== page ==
Master's Theses

Date of Award


Document Type





Niche, Background sampling, Maxent, Presence-only modeling, Geographic Information Systems, Geographical distribution, Biogeography


Various niche-based techniques exist to model a species' potential geographic distribution in a Geographic Information Systems (GIS) framework. These models compare the environmental conditions of localities of a species' occurrence versus those of the overall study region. In addition to uses in areas such as macroecology and conservation biology, this approach has been applied recently to studies of niche evolution and historical biogeography. Definition of the study region is critical for all of these applications but has not been addressed previously. Here, I examine the effect of changes in the extent of the study region on potential distribution models of two rodents (genus Nephelomys) in northern Venezuela. Models were produced using Maxent (a computer modeling program that utilizes the maximum-entropy principle), occurrence records from the literature, and 19 bioclimatic variables. First, I modeled each species in a large study region that included the ranges of both species (Method 1; typically employed in most studies to date). Second, I modeled each species in a smaller study region surrounding its respective localities, and then applied the model to the larger region (Method 2). Because the study region of Method 1 is likely to include areas of bioclimatically suitable habitat that are unoccupied by the species due to dispersal limitations and/or biotic interactions, this approach is prone to overfitting to conditions found near the known localities. In contrast, Method 2 is predicted to avoid such problems. I assessed differences in predictions for each species due to changes in the extent of the study region by calculating several measures of geographic interpredictivity between the species (indirect measures of niche overlap). Method 2 reduced problems 3 characteristic of overfitting. In addition, it led to higher—and likely more realistic—estimates of interpredictivity between the species, which suggests higher niche conservatism. Models of species‘ potential geographic distributions should be made using a study region that excludes areas of suitable conditions from which the species is known or likely to be absent because of dispersal limitations and/or biotic interactions.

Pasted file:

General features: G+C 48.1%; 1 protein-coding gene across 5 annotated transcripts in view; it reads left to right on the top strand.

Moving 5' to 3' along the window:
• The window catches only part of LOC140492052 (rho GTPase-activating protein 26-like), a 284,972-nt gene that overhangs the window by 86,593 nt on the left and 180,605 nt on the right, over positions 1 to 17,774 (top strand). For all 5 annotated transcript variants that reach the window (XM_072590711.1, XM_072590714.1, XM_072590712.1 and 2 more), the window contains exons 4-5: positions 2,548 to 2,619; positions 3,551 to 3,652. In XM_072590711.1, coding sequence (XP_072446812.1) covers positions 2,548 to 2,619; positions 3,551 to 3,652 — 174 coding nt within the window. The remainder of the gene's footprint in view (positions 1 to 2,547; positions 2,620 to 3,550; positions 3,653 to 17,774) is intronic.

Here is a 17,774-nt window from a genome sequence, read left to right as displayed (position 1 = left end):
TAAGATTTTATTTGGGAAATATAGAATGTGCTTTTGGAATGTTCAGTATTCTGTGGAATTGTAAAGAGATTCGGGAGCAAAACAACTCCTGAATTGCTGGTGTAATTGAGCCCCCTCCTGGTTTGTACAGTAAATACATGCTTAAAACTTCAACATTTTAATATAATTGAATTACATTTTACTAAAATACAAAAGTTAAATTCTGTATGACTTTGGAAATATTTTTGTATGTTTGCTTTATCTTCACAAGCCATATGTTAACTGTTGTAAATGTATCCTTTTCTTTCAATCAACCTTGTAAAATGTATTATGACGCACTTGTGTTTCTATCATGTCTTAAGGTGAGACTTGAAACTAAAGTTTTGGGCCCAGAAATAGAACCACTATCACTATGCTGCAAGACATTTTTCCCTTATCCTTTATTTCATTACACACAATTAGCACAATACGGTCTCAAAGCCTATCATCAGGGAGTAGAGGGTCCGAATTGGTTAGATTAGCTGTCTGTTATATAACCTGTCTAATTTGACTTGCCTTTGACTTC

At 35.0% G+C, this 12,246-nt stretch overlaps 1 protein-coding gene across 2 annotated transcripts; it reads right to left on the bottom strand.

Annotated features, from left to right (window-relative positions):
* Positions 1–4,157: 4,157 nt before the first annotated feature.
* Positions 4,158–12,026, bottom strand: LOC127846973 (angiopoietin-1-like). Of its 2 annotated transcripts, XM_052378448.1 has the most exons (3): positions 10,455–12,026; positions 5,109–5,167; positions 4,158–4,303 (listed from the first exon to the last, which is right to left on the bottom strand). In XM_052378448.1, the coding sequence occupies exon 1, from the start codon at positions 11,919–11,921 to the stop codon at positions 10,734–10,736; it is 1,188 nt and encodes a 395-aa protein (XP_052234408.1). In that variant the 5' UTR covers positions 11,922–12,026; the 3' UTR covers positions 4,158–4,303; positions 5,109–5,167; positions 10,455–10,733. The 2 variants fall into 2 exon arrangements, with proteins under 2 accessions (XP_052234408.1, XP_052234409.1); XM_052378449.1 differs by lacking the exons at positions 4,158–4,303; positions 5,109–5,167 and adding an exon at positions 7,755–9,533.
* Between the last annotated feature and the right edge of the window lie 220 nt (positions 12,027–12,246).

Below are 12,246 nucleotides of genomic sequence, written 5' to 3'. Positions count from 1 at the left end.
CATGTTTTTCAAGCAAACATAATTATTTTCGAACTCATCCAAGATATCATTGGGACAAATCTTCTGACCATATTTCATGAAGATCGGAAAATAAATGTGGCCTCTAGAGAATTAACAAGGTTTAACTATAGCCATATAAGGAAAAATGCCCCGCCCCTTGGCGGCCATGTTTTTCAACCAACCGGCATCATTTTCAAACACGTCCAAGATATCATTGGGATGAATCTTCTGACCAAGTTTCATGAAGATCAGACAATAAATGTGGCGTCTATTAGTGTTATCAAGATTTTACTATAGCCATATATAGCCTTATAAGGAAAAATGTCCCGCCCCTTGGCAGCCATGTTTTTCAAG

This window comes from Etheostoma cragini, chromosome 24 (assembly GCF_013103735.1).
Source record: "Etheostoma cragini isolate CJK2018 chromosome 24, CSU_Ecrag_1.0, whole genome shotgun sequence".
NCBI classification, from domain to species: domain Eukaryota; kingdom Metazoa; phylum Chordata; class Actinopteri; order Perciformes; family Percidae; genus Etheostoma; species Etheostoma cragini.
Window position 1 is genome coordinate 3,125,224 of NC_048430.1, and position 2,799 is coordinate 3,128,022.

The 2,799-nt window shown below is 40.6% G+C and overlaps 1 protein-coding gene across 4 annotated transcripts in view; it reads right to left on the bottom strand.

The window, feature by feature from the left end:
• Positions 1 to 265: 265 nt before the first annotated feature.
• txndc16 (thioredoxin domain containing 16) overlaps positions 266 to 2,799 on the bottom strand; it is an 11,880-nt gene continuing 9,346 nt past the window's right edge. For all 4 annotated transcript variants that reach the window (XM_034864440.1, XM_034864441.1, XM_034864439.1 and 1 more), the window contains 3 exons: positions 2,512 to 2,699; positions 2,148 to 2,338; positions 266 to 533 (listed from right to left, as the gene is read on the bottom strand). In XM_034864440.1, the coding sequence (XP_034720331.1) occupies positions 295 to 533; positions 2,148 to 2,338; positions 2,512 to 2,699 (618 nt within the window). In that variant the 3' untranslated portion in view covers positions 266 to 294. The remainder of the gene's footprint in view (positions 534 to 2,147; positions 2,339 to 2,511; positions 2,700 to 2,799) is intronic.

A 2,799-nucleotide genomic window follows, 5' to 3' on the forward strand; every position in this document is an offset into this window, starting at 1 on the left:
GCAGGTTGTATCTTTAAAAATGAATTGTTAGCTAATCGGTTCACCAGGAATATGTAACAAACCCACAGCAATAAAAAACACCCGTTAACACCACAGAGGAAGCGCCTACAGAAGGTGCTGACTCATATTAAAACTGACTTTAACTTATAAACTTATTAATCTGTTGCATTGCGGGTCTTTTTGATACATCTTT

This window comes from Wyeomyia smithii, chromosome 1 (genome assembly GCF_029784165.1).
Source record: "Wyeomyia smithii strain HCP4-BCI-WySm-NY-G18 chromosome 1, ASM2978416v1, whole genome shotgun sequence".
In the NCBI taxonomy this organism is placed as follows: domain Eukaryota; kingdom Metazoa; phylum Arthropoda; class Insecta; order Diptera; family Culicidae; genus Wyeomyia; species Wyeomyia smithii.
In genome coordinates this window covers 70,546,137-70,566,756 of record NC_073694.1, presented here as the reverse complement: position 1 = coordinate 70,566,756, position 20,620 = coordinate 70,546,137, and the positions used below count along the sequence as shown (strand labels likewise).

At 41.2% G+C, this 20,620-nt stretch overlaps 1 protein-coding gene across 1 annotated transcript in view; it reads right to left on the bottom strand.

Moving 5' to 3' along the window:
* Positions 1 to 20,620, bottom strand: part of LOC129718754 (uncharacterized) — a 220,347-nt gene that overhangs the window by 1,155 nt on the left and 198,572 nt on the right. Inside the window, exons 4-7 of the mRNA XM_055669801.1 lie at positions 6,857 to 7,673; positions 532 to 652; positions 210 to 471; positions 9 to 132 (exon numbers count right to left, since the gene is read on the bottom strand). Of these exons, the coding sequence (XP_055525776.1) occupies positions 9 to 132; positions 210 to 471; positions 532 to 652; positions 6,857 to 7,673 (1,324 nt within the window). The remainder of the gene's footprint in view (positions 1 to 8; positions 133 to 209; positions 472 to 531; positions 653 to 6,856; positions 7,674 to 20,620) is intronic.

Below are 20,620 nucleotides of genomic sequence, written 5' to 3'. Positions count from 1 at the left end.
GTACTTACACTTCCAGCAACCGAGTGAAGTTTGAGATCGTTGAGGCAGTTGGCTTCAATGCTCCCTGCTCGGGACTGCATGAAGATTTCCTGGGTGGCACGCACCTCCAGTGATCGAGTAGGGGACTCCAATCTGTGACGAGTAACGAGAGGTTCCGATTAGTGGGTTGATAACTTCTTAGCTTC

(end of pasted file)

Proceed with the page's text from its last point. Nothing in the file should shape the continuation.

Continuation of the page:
Included in

Biology Commons



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